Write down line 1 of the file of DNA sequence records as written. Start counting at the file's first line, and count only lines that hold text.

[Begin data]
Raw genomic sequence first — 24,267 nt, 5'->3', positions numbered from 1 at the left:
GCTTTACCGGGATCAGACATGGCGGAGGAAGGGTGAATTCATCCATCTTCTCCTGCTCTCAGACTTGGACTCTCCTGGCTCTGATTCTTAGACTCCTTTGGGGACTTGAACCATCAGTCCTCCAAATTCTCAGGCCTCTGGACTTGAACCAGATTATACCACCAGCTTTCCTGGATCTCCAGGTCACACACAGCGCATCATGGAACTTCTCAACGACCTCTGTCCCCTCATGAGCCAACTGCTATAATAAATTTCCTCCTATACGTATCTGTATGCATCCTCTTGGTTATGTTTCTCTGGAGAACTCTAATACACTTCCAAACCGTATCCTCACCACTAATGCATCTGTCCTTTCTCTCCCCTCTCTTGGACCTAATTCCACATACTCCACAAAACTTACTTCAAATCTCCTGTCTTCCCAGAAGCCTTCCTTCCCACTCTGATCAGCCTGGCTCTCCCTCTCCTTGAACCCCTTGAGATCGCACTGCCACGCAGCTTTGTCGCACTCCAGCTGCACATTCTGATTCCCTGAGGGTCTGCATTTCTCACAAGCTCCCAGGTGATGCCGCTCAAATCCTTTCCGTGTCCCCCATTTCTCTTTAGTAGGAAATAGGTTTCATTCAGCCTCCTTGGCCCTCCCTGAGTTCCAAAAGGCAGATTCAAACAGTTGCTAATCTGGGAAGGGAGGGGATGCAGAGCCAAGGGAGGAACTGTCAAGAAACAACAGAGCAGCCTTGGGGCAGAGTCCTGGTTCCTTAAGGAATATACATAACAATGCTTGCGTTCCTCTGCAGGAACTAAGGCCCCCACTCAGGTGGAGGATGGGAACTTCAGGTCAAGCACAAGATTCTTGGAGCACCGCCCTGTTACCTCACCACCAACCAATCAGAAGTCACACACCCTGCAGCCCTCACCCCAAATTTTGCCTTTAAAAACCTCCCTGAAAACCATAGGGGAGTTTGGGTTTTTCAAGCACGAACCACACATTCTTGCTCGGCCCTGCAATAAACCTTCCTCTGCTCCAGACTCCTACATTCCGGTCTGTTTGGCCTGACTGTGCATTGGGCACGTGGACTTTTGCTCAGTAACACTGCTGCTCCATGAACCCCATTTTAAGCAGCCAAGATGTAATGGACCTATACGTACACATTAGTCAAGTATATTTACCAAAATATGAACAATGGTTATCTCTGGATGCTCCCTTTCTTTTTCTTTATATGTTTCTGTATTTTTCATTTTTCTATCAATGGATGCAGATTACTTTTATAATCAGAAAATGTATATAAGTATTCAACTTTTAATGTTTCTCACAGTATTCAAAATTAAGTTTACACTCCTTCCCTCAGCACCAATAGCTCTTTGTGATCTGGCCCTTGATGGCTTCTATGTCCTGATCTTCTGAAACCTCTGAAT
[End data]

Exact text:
Raw genomic sequence first — 24,267 nt, 5'->3', positions numbered from 1 at the left: